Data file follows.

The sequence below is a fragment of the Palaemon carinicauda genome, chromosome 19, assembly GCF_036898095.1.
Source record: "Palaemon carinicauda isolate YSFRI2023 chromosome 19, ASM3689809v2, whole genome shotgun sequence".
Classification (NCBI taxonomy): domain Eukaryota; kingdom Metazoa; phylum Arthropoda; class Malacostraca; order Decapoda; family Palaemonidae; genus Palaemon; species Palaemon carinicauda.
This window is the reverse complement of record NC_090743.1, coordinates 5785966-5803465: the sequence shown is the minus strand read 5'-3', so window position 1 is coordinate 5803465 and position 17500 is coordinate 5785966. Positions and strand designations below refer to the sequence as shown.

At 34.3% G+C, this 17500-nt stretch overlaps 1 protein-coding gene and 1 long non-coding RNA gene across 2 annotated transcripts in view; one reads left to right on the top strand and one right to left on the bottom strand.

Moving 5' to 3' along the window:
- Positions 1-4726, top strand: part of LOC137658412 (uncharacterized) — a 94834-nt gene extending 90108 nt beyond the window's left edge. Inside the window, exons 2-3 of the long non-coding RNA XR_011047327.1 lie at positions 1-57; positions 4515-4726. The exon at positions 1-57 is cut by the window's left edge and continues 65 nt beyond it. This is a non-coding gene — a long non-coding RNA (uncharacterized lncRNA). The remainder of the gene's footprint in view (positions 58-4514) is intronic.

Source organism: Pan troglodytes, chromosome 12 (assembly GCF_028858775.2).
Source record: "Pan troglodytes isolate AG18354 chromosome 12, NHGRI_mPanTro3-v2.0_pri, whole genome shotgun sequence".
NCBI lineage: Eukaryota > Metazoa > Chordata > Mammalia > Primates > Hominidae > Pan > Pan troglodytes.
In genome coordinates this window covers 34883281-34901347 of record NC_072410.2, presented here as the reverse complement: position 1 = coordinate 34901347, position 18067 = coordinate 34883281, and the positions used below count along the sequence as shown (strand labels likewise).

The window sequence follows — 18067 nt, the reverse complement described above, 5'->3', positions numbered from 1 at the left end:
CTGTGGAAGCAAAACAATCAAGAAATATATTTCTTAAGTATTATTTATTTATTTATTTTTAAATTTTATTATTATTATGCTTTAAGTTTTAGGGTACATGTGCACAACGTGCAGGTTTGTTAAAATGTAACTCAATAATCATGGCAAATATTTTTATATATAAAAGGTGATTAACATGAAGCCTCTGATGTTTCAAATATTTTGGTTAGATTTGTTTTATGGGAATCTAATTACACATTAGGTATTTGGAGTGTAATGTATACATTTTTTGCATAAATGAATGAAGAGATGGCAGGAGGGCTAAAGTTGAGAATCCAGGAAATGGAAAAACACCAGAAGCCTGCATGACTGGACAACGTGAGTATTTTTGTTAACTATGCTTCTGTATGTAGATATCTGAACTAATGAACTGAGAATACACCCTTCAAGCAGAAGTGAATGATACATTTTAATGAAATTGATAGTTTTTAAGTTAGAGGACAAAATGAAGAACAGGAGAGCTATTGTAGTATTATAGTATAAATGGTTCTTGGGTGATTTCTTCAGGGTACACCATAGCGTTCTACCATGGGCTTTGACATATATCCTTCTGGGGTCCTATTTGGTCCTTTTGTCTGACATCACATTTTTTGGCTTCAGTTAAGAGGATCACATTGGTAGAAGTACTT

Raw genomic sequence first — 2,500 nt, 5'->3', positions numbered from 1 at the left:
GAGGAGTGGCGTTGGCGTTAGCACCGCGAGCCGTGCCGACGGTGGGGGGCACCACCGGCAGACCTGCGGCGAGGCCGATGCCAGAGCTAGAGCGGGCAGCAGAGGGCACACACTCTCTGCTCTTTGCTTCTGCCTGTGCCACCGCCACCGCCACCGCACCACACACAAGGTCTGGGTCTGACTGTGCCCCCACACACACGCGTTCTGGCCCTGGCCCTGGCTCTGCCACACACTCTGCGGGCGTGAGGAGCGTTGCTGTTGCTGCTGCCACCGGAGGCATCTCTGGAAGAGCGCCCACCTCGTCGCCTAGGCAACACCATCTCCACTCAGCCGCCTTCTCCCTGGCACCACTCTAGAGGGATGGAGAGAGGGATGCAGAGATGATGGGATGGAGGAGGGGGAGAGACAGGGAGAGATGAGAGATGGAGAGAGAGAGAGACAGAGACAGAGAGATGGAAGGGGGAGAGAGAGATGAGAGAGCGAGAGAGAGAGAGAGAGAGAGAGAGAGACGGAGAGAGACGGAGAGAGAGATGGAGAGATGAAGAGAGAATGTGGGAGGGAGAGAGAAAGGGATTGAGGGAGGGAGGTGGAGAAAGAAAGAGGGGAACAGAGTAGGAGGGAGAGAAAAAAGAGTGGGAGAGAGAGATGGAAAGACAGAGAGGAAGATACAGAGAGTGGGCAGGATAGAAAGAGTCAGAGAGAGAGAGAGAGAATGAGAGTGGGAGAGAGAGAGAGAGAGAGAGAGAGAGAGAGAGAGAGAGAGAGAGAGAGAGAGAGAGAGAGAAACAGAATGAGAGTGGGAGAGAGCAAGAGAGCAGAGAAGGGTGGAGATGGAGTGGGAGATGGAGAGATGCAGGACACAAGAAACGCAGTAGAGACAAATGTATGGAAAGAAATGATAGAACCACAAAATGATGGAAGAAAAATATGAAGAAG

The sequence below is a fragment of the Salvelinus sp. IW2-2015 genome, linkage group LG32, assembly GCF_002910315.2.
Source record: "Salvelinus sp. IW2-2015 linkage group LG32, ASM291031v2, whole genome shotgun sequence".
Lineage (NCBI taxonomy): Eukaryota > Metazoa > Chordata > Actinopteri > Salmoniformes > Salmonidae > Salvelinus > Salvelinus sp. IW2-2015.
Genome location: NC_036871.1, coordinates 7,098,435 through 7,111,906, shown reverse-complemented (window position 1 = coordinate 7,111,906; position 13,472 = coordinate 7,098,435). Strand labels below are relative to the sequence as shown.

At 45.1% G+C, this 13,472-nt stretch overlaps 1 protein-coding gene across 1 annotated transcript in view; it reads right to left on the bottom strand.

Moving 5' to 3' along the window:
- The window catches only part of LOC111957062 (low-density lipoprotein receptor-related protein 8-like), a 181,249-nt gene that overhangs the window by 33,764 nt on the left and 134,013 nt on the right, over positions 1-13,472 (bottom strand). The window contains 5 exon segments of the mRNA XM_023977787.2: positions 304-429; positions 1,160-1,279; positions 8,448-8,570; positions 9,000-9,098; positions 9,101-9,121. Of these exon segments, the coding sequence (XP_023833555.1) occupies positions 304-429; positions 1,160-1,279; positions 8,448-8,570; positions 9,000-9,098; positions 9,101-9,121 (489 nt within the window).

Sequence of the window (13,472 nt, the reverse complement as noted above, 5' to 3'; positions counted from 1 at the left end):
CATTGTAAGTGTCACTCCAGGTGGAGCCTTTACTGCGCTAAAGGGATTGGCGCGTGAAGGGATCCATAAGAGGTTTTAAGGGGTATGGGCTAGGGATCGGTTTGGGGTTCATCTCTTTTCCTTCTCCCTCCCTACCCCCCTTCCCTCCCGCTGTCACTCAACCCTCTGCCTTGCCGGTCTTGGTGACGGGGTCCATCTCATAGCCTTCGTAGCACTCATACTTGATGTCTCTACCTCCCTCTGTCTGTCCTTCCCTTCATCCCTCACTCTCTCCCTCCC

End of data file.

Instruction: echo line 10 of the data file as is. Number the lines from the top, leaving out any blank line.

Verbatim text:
NCBI lineage: Eukaryota > Metazoa > Chordata > Mammalia > Primates > Hominidae > Pan > Pan troglodytes.